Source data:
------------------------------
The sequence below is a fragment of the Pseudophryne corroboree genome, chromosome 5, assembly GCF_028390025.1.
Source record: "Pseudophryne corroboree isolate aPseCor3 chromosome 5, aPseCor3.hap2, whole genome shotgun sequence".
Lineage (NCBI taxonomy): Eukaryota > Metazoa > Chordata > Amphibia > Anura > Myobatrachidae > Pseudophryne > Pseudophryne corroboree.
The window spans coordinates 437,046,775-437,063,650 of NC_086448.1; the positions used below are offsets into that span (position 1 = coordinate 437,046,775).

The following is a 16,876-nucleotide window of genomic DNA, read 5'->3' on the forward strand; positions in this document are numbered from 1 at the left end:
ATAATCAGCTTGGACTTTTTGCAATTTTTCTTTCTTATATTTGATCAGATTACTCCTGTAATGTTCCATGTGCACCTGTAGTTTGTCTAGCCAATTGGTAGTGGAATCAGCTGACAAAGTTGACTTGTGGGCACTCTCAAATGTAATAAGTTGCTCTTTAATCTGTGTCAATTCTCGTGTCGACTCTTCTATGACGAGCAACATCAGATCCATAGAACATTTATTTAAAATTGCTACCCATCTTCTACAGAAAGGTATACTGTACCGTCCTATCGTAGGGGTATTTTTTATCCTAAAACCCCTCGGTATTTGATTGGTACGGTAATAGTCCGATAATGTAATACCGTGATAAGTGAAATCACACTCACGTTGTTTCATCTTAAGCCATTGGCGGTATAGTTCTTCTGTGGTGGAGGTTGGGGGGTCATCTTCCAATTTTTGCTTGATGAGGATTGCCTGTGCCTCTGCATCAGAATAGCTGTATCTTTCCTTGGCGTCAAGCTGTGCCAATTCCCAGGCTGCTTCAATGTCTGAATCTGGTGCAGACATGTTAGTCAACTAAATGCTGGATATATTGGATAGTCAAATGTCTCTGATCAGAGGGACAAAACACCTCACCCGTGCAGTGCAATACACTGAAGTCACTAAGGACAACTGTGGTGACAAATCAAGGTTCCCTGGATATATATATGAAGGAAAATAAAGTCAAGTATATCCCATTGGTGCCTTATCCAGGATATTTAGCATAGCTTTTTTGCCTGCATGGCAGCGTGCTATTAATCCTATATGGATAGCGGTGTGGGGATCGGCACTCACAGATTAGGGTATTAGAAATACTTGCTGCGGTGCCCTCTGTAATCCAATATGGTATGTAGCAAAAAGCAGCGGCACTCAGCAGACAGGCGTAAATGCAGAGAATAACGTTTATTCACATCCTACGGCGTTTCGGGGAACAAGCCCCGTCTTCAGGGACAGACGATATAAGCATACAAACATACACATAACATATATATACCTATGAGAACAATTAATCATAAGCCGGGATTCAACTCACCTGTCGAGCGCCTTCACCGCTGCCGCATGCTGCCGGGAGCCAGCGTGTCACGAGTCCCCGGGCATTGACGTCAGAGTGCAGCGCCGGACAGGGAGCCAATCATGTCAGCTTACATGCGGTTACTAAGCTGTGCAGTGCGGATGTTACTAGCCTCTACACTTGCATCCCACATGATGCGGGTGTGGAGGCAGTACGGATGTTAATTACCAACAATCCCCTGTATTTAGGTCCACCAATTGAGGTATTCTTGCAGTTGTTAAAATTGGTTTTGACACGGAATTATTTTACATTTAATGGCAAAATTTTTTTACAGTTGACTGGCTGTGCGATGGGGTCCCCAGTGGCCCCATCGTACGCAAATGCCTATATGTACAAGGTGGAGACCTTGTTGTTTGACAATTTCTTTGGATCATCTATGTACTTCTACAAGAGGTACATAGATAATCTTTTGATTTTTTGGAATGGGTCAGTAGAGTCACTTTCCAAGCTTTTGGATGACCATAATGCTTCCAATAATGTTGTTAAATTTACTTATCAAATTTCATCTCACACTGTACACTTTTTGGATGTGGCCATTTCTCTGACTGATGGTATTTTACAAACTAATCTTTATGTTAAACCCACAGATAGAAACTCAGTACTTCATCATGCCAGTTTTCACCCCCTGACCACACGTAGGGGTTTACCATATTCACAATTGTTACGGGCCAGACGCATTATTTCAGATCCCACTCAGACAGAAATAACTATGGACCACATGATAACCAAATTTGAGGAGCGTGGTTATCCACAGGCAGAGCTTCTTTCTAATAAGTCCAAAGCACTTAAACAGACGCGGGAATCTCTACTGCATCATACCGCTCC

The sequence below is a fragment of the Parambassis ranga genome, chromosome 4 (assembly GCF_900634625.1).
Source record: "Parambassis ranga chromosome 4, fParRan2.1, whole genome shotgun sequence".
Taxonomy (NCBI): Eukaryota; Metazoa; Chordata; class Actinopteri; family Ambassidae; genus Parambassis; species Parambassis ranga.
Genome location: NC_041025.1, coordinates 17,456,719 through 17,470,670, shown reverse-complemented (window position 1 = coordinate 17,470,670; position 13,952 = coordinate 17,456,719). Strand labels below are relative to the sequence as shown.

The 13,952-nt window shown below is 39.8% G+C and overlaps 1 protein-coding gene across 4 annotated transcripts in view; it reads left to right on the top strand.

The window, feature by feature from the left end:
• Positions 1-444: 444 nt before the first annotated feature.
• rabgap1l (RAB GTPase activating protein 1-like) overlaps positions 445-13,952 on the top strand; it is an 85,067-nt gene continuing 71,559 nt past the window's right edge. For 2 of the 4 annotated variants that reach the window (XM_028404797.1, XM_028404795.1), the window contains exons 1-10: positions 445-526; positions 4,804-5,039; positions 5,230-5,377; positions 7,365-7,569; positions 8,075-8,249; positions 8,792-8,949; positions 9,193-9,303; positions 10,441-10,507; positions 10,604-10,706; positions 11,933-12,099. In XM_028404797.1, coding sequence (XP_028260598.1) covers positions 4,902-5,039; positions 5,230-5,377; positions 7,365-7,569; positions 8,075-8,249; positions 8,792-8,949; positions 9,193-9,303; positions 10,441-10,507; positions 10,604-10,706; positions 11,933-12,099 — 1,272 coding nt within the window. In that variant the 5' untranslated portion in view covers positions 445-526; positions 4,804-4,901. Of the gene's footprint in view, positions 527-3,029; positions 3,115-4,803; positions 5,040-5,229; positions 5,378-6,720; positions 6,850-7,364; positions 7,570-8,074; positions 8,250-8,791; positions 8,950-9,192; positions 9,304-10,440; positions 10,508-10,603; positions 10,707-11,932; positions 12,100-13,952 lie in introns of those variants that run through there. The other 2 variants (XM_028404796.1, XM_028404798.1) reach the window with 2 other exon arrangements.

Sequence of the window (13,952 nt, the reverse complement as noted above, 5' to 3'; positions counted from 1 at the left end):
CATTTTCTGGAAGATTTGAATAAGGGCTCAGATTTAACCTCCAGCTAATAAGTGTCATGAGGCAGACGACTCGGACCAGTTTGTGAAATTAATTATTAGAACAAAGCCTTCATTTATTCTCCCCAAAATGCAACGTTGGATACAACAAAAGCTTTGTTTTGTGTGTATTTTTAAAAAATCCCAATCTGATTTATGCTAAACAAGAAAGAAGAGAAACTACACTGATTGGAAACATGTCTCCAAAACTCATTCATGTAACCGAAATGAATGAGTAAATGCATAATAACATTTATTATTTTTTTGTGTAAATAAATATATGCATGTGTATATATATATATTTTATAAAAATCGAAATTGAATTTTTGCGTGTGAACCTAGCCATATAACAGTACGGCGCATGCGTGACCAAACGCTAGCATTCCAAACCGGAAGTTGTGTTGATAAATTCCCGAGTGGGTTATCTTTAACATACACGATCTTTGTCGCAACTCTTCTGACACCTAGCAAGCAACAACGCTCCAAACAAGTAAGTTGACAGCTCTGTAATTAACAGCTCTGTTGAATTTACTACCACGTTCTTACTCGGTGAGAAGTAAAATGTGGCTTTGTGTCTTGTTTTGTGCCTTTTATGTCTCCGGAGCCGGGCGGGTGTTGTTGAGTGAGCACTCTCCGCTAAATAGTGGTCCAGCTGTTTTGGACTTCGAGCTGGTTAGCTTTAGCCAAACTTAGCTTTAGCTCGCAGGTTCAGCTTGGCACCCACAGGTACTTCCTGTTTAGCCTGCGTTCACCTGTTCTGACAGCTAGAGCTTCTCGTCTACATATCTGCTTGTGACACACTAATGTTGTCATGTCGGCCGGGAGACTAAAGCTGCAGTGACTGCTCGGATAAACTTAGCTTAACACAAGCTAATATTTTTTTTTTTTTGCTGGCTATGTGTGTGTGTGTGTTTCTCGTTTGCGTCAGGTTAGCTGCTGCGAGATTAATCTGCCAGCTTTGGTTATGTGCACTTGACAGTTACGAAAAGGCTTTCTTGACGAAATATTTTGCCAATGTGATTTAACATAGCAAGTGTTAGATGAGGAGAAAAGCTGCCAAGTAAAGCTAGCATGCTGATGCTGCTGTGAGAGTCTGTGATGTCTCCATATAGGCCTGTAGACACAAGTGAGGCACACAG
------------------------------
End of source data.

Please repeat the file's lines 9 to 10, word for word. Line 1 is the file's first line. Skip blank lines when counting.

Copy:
Taxonomy (NCBI): Eukaryota; Metazoa; Chordata; class Actinopteri; family Ambassidae; genus Parambassis; species Parambassis ranga.
Genome location: NC_041025.1, coordinates 17,456,719 through 17,470,670, shown reverse-complemented (window position 1 = coordinate 17,470,670; position 13,952 = coordinate 17,456,719). Strand labels below are relative to the sequence as shown.